• Ecological model of family resiliency. The theoretical foundation of the curriculum is the ecological model of family resiliency, adapted by Silliman (1995) and based on work by Bronfenbrenner in 1979 and Dunst in 1988. In this model, the Individual is at the center, encircled by Family and then by Community, forming a support system against the stresses of life.
    Reference: Understanding resiliency. In Family Resiliency: Building Strengths to Meet Life's Challenges (CSREES-USDA, National Network for Family Resiliency, Children, Youth and Families Network, EDC-53, p. 3). 1995, July, B. Silliman (PDF)
  • Resiliency factors. Coming from a “strengths perspective,” research has identified 11 resiliency factors taught in the curriculum that are in two categories: “personality related” factors that help a person be adaptive and “interpersonally related” factors, which are protective. The curriculum teaches essential life skills for individuals to improve relationships at home, work, school, and in the community. By learning these critical life skills, individuals increase confidence in their abilities and are more likely to succeed in work and life.
    Reference: "Research Challenge: Developing a Comprehensive Approach to Evaluating a Practice-Generated Extension Life Skills Curriculum for Hard-to-Reach Adults and Teens," 2006, R. Miller.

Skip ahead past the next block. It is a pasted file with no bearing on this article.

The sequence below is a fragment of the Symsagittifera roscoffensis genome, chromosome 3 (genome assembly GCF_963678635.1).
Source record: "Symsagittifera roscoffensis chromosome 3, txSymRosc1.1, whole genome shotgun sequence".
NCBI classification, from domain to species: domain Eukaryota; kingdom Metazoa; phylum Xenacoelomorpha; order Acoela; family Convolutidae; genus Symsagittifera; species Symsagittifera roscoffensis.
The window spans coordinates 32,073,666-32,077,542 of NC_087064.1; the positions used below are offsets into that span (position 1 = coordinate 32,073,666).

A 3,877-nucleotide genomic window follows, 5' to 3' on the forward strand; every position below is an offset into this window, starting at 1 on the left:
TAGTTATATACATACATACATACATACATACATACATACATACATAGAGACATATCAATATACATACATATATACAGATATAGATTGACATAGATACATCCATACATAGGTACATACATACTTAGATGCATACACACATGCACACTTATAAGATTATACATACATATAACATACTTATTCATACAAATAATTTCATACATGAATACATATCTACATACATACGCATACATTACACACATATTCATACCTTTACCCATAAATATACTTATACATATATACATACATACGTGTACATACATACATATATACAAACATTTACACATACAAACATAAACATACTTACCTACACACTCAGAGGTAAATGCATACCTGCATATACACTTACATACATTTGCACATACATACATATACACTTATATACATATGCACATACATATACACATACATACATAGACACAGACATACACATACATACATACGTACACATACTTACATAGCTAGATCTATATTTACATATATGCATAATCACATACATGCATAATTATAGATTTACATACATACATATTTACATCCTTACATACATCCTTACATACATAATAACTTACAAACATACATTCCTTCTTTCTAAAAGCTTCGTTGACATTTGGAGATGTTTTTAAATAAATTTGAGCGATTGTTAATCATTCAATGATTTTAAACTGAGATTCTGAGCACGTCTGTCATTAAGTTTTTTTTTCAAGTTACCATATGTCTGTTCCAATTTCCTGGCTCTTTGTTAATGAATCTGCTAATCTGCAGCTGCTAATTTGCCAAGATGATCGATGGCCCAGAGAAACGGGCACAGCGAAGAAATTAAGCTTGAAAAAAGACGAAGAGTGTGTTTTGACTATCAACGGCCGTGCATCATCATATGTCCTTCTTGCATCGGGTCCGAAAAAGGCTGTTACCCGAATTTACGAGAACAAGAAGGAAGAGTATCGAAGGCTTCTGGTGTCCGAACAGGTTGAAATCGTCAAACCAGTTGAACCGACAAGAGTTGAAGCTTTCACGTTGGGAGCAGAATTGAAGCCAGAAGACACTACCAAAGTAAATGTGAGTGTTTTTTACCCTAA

Pilot testing

The curriculum was pilot tested November 1998 through June 2000 in a new program called WorkWays, helping welfare recipients in St. Louis transition from welfare to work. Rosilee Trotta, the curriculum's author, served as program director. This three-week program met federal requirements for training welfare recipients, providing instruction six hours per day, five days per week, for a total of 90 hours. By the time the program ended, WorkWays had impacted 193 people in St. Louis, with 145 completing the program.

Two book versions

  • Tackling the Tough Skills: A Curriculum Building Skills for Work and Life
    • CB 13 (For Adults and Older Teens): Original (2000), Revised (2008), Third Edition (2015)